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  • Philly Sour

    Question guys:

    Planning to make a fruited sour and use Lallemand Philly Sour instead of souring with lactobacillus.
    Currently I am a production staff of "me, myself and I" and would like to cut down on a day...this yeast seems a decent "practical" alternative to kettle souring with lactobacillus and continuing with the brew the next day once the pH is within range.

    A brewing colleague of mine had used it and swears it displays diastaticus character. Said he thought it was an anomaly, and tried it again with another brew and got the same result...said they had to use toothbrushes to clean the filler tubes on their canning / bottling line 28 head filler, so it was a lot of work to remove...so he did not recommend using this product.

    Obviously this concerns me, as most of my product is packaged and won't be in serving tanks for the duration of it's availability.

    From anyone who has used this yeast, I ask the following:

    1). Does this yeast display diastaticus? I Iknow Lallemand says it does not have the gene, but perhaps it may be another not identified yet?

    2). Is it a significantly longer ferment than a standard ale yeast (currently planning to use Verdant IPA)?

    3). Does this yeast ferment fruit well?

    4). Is it harder to clean tanks / brewery equipment brewed with it? Do you need a higher concentration of caustic? Acid cleaning as an additional step?

    5). Any practical advice using this yeast?

    Plan to order ingredients for the brew this week (Mar 14-19), so if anyone can reply during that time, it would be greatly appreciated

    Thanks in advance



  • #2
    Hi dvarga, here are some answers to your questions:

    (1) The LalBrew Philly Sour strain is STA1-negative. We have tested this extensively in the lab and PCR tests and activity assays for dextrin metabolism are all negative. We have done tests to add large quantities of Philly Sour to a finished non-sour beer and there is no change in abv, density or lactic acid levels. All over-attenuation complaints that we have received and followed up on were determined to be caused by either a wild diastaticus contamination, or premature flocculation, which is a risk since this is a slower fermenting and highly flocculant strain. Reduce the risk of overflocculation by pitching a bit more yeast (>100g/hL) and fermenting between 25-30'C.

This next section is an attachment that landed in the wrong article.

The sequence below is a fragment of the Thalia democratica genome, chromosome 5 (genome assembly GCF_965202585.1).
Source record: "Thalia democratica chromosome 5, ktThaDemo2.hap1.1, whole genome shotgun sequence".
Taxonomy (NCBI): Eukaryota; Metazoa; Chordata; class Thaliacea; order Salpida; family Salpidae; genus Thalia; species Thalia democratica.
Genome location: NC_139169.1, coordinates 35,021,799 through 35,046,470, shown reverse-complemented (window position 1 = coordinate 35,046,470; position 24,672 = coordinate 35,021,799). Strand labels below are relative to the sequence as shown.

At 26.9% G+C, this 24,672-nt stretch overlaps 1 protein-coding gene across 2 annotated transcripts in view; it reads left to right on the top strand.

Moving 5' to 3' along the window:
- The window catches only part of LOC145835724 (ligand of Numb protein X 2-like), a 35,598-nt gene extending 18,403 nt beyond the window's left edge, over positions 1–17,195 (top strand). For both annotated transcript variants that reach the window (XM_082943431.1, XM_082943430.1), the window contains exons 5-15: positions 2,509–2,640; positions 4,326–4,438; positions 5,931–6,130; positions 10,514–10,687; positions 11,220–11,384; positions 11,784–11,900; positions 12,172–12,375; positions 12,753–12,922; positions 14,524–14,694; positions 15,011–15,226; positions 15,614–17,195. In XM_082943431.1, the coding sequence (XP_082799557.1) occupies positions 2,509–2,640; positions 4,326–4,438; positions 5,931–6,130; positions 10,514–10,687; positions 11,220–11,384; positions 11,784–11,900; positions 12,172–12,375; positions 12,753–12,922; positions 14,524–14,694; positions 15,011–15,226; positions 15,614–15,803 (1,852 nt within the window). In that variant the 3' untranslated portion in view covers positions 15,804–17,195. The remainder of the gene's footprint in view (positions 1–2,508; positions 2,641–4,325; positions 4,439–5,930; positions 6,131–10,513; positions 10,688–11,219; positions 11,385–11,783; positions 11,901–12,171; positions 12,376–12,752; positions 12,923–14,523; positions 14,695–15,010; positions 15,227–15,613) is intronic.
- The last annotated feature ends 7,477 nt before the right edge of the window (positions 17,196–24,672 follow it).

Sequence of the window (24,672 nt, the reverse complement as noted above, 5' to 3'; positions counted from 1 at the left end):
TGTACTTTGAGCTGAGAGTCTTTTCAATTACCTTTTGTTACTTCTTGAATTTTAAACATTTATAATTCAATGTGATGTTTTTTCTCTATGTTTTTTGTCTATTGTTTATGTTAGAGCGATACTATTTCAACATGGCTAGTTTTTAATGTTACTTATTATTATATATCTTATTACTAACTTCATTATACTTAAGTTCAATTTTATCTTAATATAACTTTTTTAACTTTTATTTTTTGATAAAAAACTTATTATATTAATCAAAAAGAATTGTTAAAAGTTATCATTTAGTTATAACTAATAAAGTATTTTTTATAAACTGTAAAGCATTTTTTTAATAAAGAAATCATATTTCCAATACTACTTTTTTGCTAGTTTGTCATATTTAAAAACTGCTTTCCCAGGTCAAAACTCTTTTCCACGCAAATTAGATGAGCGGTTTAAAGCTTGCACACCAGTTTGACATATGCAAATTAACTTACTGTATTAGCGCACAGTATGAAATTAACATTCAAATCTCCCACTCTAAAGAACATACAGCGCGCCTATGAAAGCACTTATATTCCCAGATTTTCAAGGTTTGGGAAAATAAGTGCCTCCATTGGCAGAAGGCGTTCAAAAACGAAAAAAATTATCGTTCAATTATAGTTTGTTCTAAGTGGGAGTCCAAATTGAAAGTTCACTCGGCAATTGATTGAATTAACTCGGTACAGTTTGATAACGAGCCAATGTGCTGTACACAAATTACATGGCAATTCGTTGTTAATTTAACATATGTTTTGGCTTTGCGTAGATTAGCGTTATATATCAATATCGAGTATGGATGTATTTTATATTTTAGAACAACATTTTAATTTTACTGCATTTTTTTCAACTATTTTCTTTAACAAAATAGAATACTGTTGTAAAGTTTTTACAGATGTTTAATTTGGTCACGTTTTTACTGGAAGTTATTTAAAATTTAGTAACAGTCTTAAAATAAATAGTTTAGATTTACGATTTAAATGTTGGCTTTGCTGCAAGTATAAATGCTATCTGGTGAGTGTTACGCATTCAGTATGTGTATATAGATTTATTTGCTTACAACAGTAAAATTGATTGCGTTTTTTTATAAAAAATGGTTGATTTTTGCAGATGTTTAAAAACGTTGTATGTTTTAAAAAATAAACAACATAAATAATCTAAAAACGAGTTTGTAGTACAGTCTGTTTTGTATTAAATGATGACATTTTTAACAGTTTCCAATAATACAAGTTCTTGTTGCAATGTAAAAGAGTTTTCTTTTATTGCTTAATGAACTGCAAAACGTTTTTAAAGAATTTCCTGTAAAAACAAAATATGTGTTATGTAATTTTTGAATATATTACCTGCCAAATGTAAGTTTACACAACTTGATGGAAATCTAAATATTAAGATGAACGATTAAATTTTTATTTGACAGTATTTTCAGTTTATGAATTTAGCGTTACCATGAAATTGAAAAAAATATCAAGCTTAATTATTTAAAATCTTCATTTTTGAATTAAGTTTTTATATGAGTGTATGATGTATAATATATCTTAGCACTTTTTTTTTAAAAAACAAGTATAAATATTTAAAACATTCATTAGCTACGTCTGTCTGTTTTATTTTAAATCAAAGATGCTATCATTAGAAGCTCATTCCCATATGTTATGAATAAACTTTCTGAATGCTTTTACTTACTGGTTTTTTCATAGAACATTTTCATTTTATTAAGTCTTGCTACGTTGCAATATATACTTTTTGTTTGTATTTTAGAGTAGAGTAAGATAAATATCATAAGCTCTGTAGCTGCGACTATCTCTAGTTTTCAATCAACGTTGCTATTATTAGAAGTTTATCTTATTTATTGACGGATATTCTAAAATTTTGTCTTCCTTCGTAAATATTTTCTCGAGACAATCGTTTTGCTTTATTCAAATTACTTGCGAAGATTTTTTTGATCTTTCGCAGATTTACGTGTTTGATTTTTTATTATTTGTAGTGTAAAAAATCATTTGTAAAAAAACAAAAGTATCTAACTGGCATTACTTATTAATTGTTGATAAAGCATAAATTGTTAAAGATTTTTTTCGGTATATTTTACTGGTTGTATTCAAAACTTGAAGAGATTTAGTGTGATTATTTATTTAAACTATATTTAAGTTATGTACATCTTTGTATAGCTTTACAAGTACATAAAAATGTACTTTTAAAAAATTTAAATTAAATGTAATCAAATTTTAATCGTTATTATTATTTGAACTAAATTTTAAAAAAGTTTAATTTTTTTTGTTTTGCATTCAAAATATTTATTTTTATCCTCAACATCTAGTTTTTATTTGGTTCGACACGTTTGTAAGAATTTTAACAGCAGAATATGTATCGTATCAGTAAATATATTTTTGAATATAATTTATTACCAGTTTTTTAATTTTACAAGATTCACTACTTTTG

(2) Fermentation speed is a function of pitch rate and temperature, as you would expect. A 12'P standard wort pitched with 50g/hL and fermented at 20'C will ferment in about 10 days. A higher pitch rate around 100g/hL and fermenting warmer at 25-30'C should bring the fermentation time down to 6-7 days. Check out this Lallemand pitch rate calculator, optimized for Lallemand strains.

    (3) Fruit ferments well with Philly Sour. Adding at the start of fermentation will boost the lactic acid a bit.

    (4) There are no special instructions for sanitation, treat it like a normal brewing yeast strain.

    (5) For some practical advice on using this strain, check out this Philly Sour Best Practices document.

    Or email me at brewing@lallemand.com
    Last edited by Lallemand Eric; 03-14-2022, 07:37 PM. Reason: Fixed hyperlinks.
    Lallemand is a global leader in the development, production and marketing of yeast, bacteria and specialty ingredients.

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